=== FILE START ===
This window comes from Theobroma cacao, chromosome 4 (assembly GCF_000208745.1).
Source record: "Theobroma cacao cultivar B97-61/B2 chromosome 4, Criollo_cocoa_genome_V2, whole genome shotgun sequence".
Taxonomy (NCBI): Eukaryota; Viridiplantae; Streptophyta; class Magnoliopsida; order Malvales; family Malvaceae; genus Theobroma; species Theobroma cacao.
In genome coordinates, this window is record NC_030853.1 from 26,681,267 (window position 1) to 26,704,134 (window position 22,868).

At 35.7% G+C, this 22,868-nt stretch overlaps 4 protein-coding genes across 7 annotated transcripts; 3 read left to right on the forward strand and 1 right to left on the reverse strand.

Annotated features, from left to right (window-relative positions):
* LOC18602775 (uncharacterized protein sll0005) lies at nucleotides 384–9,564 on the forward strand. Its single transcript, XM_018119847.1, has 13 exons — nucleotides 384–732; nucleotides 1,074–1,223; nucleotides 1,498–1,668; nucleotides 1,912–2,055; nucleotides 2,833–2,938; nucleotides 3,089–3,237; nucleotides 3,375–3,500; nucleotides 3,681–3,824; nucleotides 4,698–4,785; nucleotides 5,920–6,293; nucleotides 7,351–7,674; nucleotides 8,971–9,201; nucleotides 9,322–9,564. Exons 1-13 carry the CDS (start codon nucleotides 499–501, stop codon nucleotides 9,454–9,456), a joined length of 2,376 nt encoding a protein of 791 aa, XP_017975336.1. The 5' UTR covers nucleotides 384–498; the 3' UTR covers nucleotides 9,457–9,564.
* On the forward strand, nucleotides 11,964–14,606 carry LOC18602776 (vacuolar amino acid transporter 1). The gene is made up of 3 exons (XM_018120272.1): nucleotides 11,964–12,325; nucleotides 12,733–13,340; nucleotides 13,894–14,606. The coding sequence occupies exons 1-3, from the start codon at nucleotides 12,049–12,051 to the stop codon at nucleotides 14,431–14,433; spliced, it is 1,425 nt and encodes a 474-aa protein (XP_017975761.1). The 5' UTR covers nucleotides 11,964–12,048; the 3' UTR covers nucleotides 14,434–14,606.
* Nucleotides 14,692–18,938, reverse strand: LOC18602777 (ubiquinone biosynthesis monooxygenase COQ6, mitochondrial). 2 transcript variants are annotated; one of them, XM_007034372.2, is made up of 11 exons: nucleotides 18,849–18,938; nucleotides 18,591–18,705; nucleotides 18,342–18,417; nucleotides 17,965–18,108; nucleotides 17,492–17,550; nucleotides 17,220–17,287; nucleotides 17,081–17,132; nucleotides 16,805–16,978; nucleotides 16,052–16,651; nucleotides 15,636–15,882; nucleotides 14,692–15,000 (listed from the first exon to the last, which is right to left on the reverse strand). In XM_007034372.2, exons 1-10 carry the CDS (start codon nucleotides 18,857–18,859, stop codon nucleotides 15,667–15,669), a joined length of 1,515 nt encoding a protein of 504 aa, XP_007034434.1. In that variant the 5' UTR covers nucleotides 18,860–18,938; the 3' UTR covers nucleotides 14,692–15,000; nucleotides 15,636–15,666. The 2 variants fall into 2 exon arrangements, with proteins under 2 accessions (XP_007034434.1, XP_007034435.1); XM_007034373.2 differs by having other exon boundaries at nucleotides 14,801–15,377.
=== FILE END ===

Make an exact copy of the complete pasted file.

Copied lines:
This window comes from Theobroma cacao, chromosome 4 (assembly GCF_000208745.1).
Source record: "Theobroma cacao cultivar B97-61/B2 chromosome 4, Criollo_cocoa_genome_V2, whole genome shotgun sequence".
Taxonomy (NCBI): Eukaryota; Viridiplantae; Streptophyta; class Magnoliopsida; order Malvales; family Malvaceae; genus Theobroma; species Theobroma cacao.
In genome coordinates, this window is record NC_030853.1 from 26,681,267 (window position 1) to 26,704,134 (window position 22,868).

At 35.7% G+C, this 22,868-nt stretch overlaps 4 protein-coding genes across 7 annotated transcripts; 3 read left to right on the forward strand and 1 right to left on the reverse strand.

Annotated features, from left to right (window-relative positions):
* LOC18602775 (uncharacterized protein sll0005) lies at nucleotides 384–9,564 on the forward strand. Its single transcript, XM_018119847.1, has 13 exons — nucleotides 384–732; nucleotides 1,074–1,223; nucleotides 1,498–1,668; nucleotides 1,912–2,055; nucleotides 2,833–2,938; nucleotides 3,089–3,237; nucleotides 3,375–3,500; nucleotides 3,681–3,824; nucleotides 4,698–4,785; nucleotides 5,920–6,293; nucleotides 7,351–7,674; nucleotides 8,971–9,201; nucleotides 9,322–9,564. Exons 1-13 carry the CDS (start codon nucleotides 499–501, stop codon nucleotides 9,454–9,456), a joined length of 2,376 nt encoding a protein of 791 aa, XP_017975336.1. The 5' UTR covers nucleotides 384–498; the 3' UTR covers nucleotides 9,457–9,564.
* On the forward strand, nucleotides 11,964–14,606 carry LOC18602776 (vacuolar amino acid transporter 1). The gene is made up of 3 exons (XM_018120272.1): nucleotides 11,964–12,325; nucleotides 12,733–13,340; nucleotides 13,894–14,606. The coding sequence occupies exons 1-3, from the start codon at nucleotides 12,049–12,051 to the stop codon at nucleotides 14,431–14,433; spliced, it is 1,425 nt and encodes a 474-aa protein (XP_017975761.1). The 5' UTR covers nucleotides 11,964–12,048; the 3' UTR covers nucleotides 14,434–14,606.
* Nucleotides 14,692–18,938, reverse strand: LOC18602777 (ubiquinone biosynthesis monooxygenase COQ6, mitochondrial). 2 transcript variants are annotated; one of them, XM_007034372.2, is made up of 11 exons: nucleotides 18,849–18,938; nucleotides 18,591–18,705; nucleotides 18,342–18,417; nucleotides 17,965–18,108; nucleotides 17,492–17,550; nucleotides 17,220–17,287; nucleotides 17,081–17,132; nucleotides 16,805–16,978; nucleotides 16,052–16,651; nucleotides 15,636–15,882; nucleotides 14,692–15,000 (listed from the first exon to the last, which is right to left on the reverse strand). In XM_007034372.2, exons 1-10 carry the CDS (start codon nucleotides 18,857–18,859, stop codon nucleotides 15,667–15,669), a joined length of 1,515 nt encoding a protein of 504 aa, XP_007034434.1. In that variant the 5' UTR covers nucleotides 18,860–18,938; the 3' UTR covers nucleotides 14,692–15,000; nucleotides 15,636–15,666. The 2 variants fall into 2 exon arrangements, with proteins under 2 accessions (XP_007034434.1, XP_007034435.1); XM_007034373.2 differs by having other exon boundaries at nucleotides 14,801–15,377.